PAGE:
In Ya'aleh V'yavo, in tefilla for the 3 regalim and in Kiddush for the regalim, we have options for the particular Yom Tov. The specific day is listed, and is always introduced with the word "b'yom" (on the day).

One example:

לְחֵן וּלְחֶסֶד וּלְרַחֲמִים. לְחַיִּים וּלְשָׁלום בְּיום:

בראש חדש - ראשׁ הַחדֶשׁ:

בפסח - חַג הַמַּצּות:

בסוכות - חַג הַסֻּכּות:


Why does the formulation codify the "b'yom"? If the phrase was "ul'shalom b'rosh hachodesh", or "ul'sason b'chag hamatzot..." would it lose anything in terms of meaning? Is the double language of calling it a day and a chag necessary?

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    It's also said on Rosh Hashana and Yom Kippur, not just the three regalim judaism.stackexchange.com/a/56212/759 – Double AA Oct 4 '18 at 14:39
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    But the construction on R"H and Y"K (in davening also) doesn't repeat -- the word Yom is part of the name of the day so omitting it would not make sense (l'shalom bazikaron hazeh). In the other cases, it seems that the text would still make sense without it. – rosends Oct 4 '18 at 18:54

My analysis:

Looking at the Hebrew meanings of the words within the full phrase:

יום means "day" - a single day / unit

חג is a holiday - it's a singular "group term" as a holiday usually spans more than one day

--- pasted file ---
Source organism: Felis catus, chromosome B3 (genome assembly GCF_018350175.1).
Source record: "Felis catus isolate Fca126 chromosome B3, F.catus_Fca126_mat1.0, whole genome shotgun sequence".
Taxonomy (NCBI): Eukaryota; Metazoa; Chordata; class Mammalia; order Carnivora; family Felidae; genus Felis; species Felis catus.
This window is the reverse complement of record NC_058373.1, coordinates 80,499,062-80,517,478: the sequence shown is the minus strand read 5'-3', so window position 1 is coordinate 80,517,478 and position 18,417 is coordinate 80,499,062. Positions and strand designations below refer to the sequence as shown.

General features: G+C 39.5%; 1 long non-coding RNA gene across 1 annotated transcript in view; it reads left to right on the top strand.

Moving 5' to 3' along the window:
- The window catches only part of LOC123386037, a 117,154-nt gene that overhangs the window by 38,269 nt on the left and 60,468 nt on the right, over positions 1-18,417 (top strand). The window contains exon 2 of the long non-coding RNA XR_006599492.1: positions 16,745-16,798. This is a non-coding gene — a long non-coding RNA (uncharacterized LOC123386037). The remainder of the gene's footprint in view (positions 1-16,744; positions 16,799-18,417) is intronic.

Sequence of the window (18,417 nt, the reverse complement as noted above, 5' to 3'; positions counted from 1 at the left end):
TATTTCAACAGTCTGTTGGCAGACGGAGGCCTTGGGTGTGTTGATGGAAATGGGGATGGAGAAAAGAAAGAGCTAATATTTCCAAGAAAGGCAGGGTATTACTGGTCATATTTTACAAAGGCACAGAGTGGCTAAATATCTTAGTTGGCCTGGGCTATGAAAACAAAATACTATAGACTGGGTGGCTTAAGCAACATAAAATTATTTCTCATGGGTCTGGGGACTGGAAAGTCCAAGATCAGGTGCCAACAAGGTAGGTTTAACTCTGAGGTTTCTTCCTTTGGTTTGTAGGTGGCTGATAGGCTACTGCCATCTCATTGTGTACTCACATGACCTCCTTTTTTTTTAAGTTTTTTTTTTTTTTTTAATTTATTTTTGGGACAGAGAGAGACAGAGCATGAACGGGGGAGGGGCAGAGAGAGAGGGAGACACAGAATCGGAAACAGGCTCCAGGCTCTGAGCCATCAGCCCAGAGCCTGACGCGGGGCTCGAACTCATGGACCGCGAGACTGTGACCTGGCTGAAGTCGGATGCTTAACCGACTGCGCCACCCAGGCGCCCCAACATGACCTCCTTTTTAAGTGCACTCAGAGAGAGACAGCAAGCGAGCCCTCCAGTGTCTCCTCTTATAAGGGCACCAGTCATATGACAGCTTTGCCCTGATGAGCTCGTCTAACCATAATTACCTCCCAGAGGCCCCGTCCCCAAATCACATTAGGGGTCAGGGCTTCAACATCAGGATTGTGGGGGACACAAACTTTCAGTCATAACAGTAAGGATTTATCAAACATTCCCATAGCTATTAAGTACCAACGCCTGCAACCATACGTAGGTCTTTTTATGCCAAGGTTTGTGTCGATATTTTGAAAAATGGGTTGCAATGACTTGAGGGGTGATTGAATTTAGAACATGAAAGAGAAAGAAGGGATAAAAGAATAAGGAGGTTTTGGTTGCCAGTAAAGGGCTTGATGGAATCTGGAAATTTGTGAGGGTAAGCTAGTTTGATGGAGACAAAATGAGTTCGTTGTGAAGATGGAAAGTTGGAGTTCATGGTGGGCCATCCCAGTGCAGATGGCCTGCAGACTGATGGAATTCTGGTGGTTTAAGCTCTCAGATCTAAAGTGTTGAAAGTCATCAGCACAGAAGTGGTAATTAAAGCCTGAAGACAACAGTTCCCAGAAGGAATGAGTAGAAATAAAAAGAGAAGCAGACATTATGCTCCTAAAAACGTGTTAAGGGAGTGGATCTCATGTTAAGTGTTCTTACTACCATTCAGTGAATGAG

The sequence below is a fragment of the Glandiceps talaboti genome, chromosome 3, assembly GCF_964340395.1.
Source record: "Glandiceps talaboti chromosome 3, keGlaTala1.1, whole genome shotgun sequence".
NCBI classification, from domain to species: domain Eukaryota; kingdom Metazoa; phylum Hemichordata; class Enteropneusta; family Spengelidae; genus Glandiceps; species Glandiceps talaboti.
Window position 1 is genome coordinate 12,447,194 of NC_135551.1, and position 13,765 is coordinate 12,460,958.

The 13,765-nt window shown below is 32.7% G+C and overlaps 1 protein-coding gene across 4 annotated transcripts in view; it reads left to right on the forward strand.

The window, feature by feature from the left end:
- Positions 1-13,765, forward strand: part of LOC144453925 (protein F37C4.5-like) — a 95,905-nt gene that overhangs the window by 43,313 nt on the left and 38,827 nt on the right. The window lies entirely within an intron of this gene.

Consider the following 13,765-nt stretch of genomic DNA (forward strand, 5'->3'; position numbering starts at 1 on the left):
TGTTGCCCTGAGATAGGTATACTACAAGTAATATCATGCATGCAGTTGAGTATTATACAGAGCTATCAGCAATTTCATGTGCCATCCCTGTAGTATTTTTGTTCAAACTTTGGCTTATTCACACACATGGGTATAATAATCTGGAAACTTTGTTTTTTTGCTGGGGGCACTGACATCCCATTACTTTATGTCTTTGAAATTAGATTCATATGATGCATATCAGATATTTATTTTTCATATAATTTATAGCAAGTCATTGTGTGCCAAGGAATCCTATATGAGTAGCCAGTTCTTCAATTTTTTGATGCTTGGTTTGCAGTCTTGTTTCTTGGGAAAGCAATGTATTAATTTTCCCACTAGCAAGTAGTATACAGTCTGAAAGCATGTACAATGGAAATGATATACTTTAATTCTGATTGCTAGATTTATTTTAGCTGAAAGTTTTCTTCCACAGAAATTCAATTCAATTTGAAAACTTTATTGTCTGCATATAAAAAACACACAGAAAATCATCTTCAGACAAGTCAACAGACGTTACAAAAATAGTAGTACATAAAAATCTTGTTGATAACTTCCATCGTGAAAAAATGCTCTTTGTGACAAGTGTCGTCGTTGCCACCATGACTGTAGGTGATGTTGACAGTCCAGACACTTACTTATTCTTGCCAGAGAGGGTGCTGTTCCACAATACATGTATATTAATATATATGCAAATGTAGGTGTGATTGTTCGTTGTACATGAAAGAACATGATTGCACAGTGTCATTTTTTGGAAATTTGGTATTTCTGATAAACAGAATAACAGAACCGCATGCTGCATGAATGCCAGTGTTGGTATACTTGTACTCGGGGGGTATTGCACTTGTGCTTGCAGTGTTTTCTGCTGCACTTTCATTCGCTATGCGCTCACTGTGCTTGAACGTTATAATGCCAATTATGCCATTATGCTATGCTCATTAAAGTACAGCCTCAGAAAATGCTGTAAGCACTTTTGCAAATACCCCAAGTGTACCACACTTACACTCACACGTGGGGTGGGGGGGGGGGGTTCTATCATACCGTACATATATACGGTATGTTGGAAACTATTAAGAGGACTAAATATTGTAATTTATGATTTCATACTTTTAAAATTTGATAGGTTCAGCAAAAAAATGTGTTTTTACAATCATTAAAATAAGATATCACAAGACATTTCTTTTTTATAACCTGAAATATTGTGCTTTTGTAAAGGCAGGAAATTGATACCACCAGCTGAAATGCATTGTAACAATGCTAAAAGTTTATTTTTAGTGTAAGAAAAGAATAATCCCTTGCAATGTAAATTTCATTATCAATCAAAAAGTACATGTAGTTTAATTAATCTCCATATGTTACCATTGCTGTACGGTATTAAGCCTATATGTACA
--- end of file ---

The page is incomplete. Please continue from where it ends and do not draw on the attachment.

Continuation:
Thus, when you say e.g., יום חג המצות הזה you are specifying this specific day of the entire holiday - independent of the other days.

I haven't found anything specific in Mishnah Berurah etc. that relates this notion to the halacha that requires one to repeat Ya'aleh Veyavo when he forgets it to this explanation, but I have a hunch that there may be something to it.

Rosh Hodesh has a similar notion as it may also be two days. (I am aware that one does not have to repeat it if forgotten at night on Rosh Hodesh, but that has to do with Kiddush Hachodesh.)

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  • This doesn't work for Shavuos or Shemini Atzeres. Even in Chutz Laaretz, they're still in principle one day, we just keep them as two. – Heshy Jan 3 '19 at 19:50
  • @Heshy Good points. Offhand - Yom Hashavuot sounds ambiguous. It could mean "The day of (or within) the weeks" without understanding that Shavuot is the name of the holiday itself. Adding Chag eliminates the ambiguity, I think. – DanF Jan 3 '19 at 22:52

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